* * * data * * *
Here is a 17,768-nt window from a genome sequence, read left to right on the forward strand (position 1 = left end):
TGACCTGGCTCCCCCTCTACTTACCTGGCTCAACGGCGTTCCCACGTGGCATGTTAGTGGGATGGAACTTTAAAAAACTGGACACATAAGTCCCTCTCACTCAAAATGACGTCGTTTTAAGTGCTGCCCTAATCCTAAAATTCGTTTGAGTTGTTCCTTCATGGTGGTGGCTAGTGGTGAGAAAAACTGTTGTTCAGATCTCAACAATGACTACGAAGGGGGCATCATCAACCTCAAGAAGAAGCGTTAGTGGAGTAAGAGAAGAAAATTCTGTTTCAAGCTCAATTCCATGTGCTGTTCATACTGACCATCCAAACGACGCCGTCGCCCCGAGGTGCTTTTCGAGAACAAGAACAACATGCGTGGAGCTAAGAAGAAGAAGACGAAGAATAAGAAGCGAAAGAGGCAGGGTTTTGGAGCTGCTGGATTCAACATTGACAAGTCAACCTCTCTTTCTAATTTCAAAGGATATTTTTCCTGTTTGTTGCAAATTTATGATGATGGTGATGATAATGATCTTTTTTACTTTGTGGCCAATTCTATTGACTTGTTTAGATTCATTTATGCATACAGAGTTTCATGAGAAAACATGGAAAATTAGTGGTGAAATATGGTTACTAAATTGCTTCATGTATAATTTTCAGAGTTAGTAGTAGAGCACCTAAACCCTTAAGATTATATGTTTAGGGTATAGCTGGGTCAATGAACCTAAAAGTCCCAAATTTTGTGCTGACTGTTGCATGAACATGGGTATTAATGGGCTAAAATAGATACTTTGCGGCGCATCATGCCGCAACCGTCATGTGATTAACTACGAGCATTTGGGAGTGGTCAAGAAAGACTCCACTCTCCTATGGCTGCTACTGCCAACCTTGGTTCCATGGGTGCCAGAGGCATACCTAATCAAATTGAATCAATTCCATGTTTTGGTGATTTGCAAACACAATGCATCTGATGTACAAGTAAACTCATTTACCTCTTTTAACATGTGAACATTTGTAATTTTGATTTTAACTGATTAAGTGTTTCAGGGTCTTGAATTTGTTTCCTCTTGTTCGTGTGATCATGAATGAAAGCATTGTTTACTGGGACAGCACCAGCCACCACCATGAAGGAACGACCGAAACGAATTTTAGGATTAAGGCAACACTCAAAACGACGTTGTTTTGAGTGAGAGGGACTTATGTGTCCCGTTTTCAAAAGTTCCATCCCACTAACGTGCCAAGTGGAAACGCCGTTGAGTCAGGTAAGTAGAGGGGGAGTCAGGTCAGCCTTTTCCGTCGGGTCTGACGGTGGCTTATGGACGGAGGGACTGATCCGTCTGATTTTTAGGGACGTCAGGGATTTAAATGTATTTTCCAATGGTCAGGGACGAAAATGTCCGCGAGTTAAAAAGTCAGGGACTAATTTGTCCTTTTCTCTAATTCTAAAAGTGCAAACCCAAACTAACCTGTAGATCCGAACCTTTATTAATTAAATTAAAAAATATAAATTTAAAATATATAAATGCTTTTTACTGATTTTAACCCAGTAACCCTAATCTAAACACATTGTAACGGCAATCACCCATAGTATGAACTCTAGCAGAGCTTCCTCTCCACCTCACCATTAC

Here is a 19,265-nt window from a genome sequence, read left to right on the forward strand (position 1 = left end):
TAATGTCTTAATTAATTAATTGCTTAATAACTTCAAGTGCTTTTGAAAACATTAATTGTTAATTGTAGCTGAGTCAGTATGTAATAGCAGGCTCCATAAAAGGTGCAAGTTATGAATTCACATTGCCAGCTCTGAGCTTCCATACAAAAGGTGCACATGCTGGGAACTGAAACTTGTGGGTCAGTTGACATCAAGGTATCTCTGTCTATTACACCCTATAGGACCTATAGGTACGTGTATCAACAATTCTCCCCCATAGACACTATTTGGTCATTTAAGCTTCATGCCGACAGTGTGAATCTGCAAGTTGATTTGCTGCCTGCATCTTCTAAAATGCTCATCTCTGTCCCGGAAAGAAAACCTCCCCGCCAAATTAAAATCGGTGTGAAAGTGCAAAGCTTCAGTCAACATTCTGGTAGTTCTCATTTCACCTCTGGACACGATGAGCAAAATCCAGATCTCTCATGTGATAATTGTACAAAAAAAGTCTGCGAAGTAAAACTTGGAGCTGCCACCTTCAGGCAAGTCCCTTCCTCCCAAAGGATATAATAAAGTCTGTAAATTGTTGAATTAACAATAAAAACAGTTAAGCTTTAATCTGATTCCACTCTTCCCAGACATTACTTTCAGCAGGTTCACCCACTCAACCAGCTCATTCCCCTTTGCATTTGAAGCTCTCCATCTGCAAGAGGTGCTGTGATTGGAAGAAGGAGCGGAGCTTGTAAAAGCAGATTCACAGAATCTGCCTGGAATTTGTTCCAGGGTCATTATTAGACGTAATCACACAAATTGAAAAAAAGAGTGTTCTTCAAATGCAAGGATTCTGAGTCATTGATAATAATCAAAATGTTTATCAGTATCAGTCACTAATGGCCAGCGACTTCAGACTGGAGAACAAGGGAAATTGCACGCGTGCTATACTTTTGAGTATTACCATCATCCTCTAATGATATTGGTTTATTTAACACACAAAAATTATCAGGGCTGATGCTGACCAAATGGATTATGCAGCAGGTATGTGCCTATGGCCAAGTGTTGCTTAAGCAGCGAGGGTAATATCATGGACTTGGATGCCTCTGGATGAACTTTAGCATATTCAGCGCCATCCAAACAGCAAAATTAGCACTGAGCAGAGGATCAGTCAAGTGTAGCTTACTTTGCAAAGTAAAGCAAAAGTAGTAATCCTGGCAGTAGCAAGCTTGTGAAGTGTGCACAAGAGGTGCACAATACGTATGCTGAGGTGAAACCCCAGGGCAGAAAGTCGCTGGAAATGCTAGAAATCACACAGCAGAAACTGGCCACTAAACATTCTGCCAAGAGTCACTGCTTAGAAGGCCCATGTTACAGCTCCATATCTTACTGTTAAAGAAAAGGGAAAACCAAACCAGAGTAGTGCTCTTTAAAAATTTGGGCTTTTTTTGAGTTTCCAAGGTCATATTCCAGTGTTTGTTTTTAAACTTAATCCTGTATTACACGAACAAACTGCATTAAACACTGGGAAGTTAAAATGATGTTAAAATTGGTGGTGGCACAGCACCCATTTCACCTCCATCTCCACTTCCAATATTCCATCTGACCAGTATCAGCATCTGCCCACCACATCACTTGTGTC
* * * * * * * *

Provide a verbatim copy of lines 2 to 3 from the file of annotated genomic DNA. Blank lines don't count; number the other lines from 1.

TGACCTGGCTCCCCCTCTACTTACCTGGCTCAACGGCGTTCCCACGTGGCATGTTAGTGGGATGGAACTTTAAAAAACTGGACACATAAGTCCCTCTCACTCAAAATGACGTCGTTTTAAGTGCTGCCCTAATCCTAAAATTCGTTTGAGTTGTTCCTTCATGGTGGTGGCTAGTGGTGAGAAAAACTGTTGTTCAGATCTCAACAATGACTACGAAGGGGGCATCATCAACCTCAAGAAGAAGCGTTAGTGGAGTAAGAGAAGAAAATTCTGTTTCAAGCTCAATTCCATGTGCTGTTCATACTGACCATCCAAACGACGCCGTCGCCCCGAGGTGCTTTTCGAGAACAAGAACAACATGCGTGGAGCTAAGAAGAAGAAGACGAAGAATAAGAAGCGAAAGAGGCAGGGTTTTGGAGCTGCTGGATTCAACATTGACAAGTCAACCTCTCTTTCTAATTTCAAAGGATATTTTTCCTGTTTGTTGCAAATTTATGATGATGGTGATGATAATGATCTTTTTTACTTTGTGGCCAATTCTATTGACTTGTTTAGATTCATTTATGCATACAGAGTTTCATGAGAAAACATGGAAAATTAGTGGTGAAATATGGTTACTAAATTGCTTCATGTATAATTTTCAGAGTTAGTAGTAGAGCACCTAAACCCTTAAGATTATATGTTTAGGGTATAGCTGGGTCAATGAACCTAAAAGTCCCAAATTTTGTGCTGACTGTTGCATGAACATGGGTATTAATGGGCTAAAATAGATACTTTGCGGCGCATCATGCCGCAACCGTCATGTGATTAACTACGAGCATTTGGGAGTGGTCAAGAAAGACTCCACTCTCCTATGGCTGCTACTGCCAACCTTGGTTCCATGGGTGCCAGAGGCATACCTAATCAAATTGAATCAATTCCATGTTTTGGTGATTTGCAAACACAATGCATCTGATGTACAAGTAAACTCATTTACCTCTTTTAACATGTGAACATTTGTAATTTTGATTTTAACTGATTAAGTGTTTCAGGGTCTTGAATTTGTTTCCTCTTGTTCGTGTGATCATGAATGAAAGCATTGTTTACTGGGACAGCACCAGCCACCACCATGAAGGAACGACCGAAACGAATTTTAGGATTAAGGCAACACTCAAAACGACGTTGTTTTGAGTGAGAGGGACTTATGTGTCCCGTTTTCAAAAGTTCCATCCCACTAACGTGCCAAGTGGAAACGCCGTTGAGTCAGGTAAGTAGAGGGGGAGTCAGGTCAGCCTTTTCCGTCGGGTCTGACGGTGGCTTATGGACGGAGGGACTGATCCGTCTGATTTTTAGGGACGTCAGGGATTTAAATGTATTTTCCAATGGTCAGGGACGAAAATGTCCGCGAGTTAAAAAGTCAGGGACTAATTTGTCCTTTTCTCTAATTCTAAAAGTGCAAACCCAAACTAACCTGTAGATCCGAACCTTTATTAATTAAATTAAAAAATATAAATTTAAAATATATAAATGCTTTTTACTGATTTTAACCCAGTAACCCTAATCTAAACACATTGTAACGGCAATCACCCATAGTATGAACTCTAGCAGAGCTTCCTCTCCACCTCACCATTAC

Here is a 19,265-nt window from a genome sequence, read left to right on the forward strand (position 1 = left end):